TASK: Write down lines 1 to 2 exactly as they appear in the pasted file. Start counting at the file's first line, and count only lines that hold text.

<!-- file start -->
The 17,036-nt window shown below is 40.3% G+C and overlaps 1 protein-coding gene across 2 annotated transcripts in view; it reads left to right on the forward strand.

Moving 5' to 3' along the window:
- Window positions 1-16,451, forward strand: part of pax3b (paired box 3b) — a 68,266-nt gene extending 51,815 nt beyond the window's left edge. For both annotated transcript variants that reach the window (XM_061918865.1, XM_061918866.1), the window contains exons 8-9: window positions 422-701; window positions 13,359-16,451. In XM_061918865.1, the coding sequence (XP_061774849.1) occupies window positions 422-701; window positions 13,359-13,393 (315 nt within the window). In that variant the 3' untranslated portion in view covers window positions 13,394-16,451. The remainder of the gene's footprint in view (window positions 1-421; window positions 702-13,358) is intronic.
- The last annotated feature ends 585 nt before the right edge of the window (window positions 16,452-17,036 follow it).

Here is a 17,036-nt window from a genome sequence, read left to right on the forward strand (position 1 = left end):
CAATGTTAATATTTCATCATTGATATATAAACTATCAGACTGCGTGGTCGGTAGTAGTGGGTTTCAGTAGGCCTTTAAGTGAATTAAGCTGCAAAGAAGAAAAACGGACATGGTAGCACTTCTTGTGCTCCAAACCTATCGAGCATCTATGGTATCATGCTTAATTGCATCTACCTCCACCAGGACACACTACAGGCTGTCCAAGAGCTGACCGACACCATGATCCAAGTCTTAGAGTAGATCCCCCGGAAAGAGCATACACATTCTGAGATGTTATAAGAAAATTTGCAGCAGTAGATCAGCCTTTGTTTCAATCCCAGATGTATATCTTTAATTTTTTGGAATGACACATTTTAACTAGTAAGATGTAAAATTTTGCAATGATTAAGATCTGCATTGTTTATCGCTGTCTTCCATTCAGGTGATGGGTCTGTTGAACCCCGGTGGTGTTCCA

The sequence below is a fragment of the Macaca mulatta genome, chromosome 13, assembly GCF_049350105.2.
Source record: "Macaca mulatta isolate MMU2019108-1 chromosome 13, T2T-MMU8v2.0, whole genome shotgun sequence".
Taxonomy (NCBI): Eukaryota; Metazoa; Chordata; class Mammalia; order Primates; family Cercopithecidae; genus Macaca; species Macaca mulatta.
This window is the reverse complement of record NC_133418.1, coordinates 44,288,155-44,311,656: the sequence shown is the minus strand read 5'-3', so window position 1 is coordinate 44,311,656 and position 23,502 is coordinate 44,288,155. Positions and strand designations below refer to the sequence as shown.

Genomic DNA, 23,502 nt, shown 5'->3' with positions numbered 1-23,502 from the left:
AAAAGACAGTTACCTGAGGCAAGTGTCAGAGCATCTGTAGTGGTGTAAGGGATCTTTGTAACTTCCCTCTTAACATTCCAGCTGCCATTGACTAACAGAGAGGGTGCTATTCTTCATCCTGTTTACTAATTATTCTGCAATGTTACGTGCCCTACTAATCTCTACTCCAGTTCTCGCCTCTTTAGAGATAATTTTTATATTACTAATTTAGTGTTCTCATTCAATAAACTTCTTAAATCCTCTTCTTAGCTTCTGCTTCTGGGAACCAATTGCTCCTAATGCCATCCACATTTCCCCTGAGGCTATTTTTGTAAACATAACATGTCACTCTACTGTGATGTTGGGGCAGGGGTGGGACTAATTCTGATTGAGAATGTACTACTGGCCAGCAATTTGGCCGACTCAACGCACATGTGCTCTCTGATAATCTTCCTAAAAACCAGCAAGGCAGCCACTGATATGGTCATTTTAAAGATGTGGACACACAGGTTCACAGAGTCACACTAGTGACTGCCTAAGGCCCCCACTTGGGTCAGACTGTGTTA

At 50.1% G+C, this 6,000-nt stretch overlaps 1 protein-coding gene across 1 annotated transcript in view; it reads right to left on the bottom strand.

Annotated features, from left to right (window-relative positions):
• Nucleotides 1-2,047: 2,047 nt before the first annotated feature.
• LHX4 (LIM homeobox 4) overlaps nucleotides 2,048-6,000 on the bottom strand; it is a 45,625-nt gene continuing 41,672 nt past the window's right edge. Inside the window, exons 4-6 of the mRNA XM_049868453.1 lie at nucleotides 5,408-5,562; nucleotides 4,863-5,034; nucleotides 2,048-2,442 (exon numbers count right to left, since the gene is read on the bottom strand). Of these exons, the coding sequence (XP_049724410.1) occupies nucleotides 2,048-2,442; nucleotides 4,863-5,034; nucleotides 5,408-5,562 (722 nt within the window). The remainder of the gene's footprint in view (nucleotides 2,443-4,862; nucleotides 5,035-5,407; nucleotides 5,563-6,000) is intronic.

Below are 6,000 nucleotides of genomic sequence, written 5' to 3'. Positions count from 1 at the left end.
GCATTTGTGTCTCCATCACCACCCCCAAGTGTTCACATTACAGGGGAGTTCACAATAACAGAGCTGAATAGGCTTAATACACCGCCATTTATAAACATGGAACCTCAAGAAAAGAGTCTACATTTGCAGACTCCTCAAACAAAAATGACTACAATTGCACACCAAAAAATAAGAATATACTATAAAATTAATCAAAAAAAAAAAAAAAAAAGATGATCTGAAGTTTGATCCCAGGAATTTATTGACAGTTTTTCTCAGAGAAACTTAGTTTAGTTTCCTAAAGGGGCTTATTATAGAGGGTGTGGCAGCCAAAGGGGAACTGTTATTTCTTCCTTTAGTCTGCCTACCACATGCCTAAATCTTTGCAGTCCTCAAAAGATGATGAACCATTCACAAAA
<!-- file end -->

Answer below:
The 17,036-nt window shown below is 40.3% G+C and overlaps 1 protein-coding gene across 2 annotated transcripts in view; it reads left to right on the forward strand.

Moving 5' to 3' along the window: